Scott Fowler

Panthers’ Taylor Moton wants you to do something on Sunday: Forget about him.

Carolina Panthers tackle Taylor Moton will make his first NFL start Sunday at home against the Dallas Cowboys -- but he hopes you don’t notice.
Carolina Panthers tackle Taylor Moton will make his first NFL start Sunday at home against the Dallas Cowboys -- but he hopes you don’t notice. jsiner@charlotteobserver.com

For Taylor Moton on Sunday, no news would be very good news.

Moton, a second-year offensive tackle from Western Michigan, is slated to get his first NFL start at tackle in the 4:25 p.m. season opener at home against the Dallas Cowboys.

Do you know his name and number yet? Moton would be just fine if you don’t. He sure doesn’t want you to learn it Sunday in the most eagerly anticipated Panthers’ home opener in a dozen years. Because if you do, Moton has likely either committed a penalty or allowed a sack.

“Stay low key,” Moton said. “Prepare like it’s just any other week. That’s what I want to do.”

Read Next

While Moton is going to start for sure, it’s unclear which side Moton will start on — and may be that way right up until game time.

Moton very possibly is going to inherit the job of protecting Cam Newton’s blind side from Matt Kalil, the left tackle Carolina signed to a five-year, $55-million contract before the 2017 season in hopes of solidifying that extremely important job.

Alas, it is not solidified. Kalil is out for at least eight weeks with a knee injury.

Then again, the vast majority of Moton’s experience — in college and last year — has come on the right side, mostly as a right tackle. The Cowboys’ best pass rusher is defensive end DeMarcus Lawrence, who had 14.5 sacks in 2017 and usually lines up over the offense’s right tackle. So the 6-foot-5, 325-pound Moton may end up at right tackle to try to hold off Lawrence instead, at least some of the time.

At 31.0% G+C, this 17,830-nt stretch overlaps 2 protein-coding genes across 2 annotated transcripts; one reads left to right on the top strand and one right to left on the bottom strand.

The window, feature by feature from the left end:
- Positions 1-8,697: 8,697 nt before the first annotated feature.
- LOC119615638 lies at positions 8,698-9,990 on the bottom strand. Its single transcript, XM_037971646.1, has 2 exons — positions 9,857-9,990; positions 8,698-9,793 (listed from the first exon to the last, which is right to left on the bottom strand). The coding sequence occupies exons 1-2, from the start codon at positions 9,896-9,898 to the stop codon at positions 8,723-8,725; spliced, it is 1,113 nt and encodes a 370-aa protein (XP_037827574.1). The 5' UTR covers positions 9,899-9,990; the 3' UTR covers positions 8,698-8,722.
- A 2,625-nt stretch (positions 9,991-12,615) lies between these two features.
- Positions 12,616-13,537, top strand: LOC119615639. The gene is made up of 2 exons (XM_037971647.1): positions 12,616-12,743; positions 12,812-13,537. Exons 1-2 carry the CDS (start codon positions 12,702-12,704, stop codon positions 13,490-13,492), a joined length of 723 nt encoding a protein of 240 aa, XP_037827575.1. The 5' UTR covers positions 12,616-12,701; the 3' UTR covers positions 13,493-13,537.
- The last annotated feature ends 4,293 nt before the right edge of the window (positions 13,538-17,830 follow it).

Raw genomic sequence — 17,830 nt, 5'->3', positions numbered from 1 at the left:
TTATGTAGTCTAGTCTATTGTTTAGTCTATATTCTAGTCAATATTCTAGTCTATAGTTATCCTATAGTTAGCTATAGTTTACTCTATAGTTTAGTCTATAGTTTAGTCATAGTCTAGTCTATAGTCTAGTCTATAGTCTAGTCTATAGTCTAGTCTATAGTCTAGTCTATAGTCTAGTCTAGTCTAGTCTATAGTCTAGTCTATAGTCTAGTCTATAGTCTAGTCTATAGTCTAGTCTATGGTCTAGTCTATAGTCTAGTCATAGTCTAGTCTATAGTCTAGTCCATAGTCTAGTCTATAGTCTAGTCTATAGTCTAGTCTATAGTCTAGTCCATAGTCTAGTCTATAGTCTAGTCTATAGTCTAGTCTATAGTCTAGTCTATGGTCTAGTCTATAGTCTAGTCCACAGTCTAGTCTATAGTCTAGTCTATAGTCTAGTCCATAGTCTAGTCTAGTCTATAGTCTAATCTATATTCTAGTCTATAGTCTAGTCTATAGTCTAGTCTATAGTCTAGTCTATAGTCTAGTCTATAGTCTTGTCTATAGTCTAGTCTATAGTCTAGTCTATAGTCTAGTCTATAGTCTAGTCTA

Read Next

The soft-spoken Moton shrugs off the difficulty of playing either side.

“The footwork is different,” Moton said. “The playbook is flipped. Other than that, it’s still football.”

Panthers head coach Ron Rivera was surprised by Moton’s demeanor the first time he met him after watching Moton manhandle mid-major opponents for Western Michigan.

“In comes this guy,” Rivera said. “He’s in a suit and he starts talking. And you read his bio and find out he was a finance major or something like that. I thought, ‘Holy cow, I hope he doesn’t start talking numbers because I’m in trouble.’ He’s such a bright young man.”

Moton did earn a college degree, althought it was actually in business. But Rivera’s larger point is valid. Moton obviously is smart and has learned both tackle positions without problem. He knows the guard spots, too.

He has lots of family coming to his first NFL start. He starts ticking them off. “My mom, my dad, my grandmom — well, really, my whole mother’s side is from Gastonia, so lots of them.”

When then-Panthers general manager Dave Gettleman drafted Moton in the second round of the 2017 NFL draft, Gettleman chortled: “Moton was a heck of a pick at the bottom of the second round. He’s a big ol’ tough hog molly who’s smarter than this entire room.”

Moton played in all 16 Panthers games as a rookie. He mostly got snaps on special teams or else coming in as a sixth offensive linemen in short-yardage situations.

This will be much different. Barring injury, Moton will likely play every offensive snap.

Not that you’d notice. He hopes.

Read Next

  Comments